Standard Cited: 5A0001 OSH Act General Duty Paragraph
|Nr: 18252858||Citation: 03007||Issuance: 11/02/1989||ReportingID: 0317900|
|Viol Type:||Serious||NrInstances:||1||Contest Date:||11/24/1989|
|Abatement Date:||03/31/1991 X||Nr Exposed:||900||Final Order:||02/11/1991|
|Current Penalty:||$450.00||Gravity:||09||Haz Category:||ERGONOMIC|
|Penalty and Failure to Abate Event History|
|Penalty||F: Formal Settlement||02/11/1991||$450.00||03/31/1991||Serious|
Text For Citation: 03 Item/Group: 007 Hazard: ERGONOMIC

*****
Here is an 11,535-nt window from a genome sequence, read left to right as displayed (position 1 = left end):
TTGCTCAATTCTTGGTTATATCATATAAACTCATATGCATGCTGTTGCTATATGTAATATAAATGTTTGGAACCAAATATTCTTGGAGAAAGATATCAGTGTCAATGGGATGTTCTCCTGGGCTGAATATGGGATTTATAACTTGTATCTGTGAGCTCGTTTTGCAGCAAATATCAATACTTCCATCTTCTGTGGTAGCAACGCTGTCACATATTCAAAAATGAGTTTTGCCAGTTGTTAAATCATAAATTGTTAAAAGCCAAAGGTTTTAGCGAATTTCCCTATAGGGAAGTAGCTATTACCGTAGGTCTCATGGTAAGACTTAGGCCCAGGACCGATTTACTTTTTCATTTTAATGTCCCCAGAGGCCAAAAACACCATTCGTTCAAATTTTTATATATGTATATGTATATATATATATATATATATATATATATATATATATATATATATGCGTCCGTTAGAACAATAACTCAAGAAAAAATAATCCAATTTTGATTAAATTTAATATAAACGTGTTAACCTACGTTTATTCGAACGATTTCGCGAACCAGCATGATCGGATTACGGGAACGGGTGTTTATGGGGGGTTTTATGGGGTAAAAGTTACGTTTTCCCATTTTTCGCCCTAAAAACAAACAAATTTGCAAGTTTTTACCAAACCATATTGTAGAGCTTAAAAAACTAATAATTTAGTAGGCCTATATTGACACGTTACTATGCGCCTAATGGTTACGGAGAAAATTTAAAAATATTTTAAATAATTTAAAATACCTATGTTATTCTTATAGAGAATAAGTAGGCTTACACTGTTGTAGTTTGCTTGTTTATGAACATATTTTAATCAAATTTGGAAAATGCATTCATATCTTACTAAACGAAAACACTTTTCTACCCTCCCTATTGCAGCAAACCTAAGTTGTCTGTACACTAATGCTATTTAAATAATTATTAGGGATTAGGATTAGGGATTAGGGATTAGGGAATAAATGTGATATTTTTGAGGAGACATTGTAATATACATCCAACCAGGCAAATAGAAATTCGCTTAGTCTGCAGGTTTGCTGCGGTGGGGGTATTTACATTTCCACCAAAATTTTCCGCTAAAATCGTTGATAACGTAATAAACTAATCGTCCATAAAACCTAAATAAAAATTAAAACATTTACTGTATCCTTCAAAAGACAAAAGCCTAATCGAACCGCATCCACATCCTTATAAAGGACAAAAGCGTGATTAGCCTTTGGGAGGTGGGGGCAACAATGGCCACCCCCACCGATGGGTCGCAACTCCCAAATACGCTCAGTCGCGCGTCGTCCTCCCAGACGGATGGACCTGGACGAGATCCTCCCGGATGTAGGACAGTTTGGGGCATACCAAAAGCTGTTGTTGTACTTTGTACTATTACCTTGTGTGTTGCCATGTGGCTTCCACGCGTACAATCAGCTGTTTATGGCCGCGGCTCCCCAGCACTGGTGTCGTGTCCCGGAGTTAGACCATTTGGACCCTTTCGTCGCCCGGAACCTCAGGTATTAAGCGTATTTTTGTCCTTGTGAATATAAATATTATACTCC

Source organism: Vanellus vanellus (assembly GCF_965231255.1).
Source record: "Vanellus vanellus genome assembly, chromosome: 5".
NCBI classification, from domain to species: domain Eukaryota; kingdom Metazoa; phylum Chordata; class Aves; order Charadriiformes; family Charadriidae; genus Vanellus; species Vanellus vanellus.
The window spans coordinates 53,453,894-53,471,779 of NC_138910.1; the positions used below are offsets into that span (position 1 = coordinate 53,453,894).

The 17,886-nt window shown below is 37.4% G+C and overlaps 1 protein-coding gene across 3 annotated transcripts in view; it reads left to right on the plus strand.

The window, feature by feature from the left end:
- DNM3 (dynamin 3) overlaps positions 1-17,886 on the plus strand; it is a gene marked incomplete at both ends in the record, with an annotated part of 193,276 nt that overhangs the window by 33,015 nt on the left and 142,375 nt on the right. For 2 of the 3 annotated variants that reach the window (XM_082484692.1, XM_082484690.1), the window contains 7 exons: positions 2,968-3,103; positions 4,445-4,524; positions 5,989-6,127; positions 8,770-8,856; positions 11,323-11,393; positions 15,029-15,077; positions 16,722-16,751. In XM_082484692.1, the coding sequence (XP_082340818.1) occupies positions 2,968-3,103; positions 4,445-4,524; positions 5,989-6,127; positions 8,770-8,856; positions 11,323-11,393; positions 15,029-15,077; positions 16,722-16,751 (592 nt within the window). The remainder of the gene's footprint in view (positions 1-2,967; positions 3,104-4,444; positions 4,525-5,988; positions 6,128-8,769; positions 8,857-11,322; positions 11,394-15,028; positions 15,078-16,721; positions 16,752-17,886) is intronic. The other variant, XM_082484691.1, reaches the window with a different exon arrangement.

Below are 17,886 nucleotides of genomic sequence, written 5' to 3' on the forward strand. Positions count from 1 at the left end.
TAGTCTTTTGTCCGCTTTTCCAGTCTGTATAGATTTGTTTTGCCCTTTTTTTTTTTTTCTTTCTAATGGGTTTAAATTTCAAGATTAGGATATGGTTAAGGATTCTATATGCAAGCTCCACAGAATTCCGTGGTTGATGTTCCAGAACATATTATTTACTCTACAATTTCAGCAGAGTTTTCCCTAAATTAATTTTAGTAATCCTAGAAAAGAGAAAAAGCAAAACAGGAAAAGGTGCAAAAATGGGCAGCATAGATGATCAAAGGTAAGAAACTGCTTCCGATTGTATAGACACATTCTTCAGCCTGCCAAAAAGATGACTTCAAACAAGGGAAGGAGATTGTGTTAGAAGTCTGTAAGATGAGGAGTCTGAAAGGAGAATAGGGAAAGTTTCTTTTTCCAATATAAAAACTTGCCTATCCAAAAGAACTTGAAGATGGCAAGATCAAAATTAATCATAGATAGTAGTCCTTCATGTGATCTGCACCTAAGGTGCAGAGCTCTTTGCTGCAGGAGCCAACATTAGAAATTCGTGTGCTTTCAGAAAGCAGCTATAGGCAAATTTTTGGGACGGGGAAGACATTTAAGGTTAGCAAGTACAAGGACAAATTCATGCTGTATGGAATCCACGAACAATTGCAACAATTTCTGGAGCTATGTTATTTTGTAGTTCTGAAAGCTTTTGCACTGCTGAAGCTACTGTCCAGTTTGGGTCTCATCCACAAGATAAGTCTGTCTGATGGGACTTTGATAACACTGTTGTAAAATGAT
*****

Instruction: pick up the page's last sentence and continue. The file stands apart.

Section 5(a)(1) of the Occupational Safety and Health Act of 1970: The employer did not furnish employment and a place of employment which were free from recognized hazards that were causing or likely to cause death or serious physical harm to employees in that employees were exposed to increased risk of cumulative trauma disorders from the tasks that they were performing and administrative or engineering controls were not provided. a) Sheet and Tin Division 1) Four and Five Stand - Employees must lift a 227 pound shim, one side at a time, in preparation for installing new rolls, and an evaluation of these manual lifting tasks indicates that employees are exposed to an increased risk of musculoskeletal injuries based upon studies of populations exposed to similar lifting conditions, observed July 17, 1989. Among other methods, one feasible and acceptable method to correct this hazard is to employ the use of mechanical handling aids and/or the redesign of working station heights. Step 1: Effective administrative protection, such as employee training, physical assessment, job rotation, etc. shall be provided as an interim protective measure until feasible engineering or permanent administrative controls can be implemented which will reduce employee exposure to nominal risk. Step 2: Submit to the Area Director a written, detailed plan of abatement outlining a schedule for the implementation of engineering or administrative measures to control employee injury due to manual lifting tasks. Engineering controls to reduce musculoskeletal stresses include, but are not limited to, job redesign, reduction of the horizontal and vertical load distance from the body, reduction of the lifting frequency or weight, and use of mechanical lifting aids. This plan shall include at a minimum, target dates for the following actions which must be consistent with the dates required by this citation: 1) Evaluation of the conditions, locations and manual lifting activities that the employees are performing at the onset of musculoskeletal injuries. 2) Evaluation of applicable control measures. 3) Procurement, installation and operation of selected control measures. All proposed control measures shall be approved for each particular use by a person trained in the evaluation of workplace conditions which cause musculoskeletal disorders. Thirty day progress reports are required during the abatement period. Step 3: Develop a rehabilitation program for injured workers. The program is expected to include exercise, building stamina, training in safe lifting techniques, work conditioning and demonstration that the worker is able to resume work. Step 4: Abatement shall have been completed by the implementation of feasible engineering and/or administrative controls.
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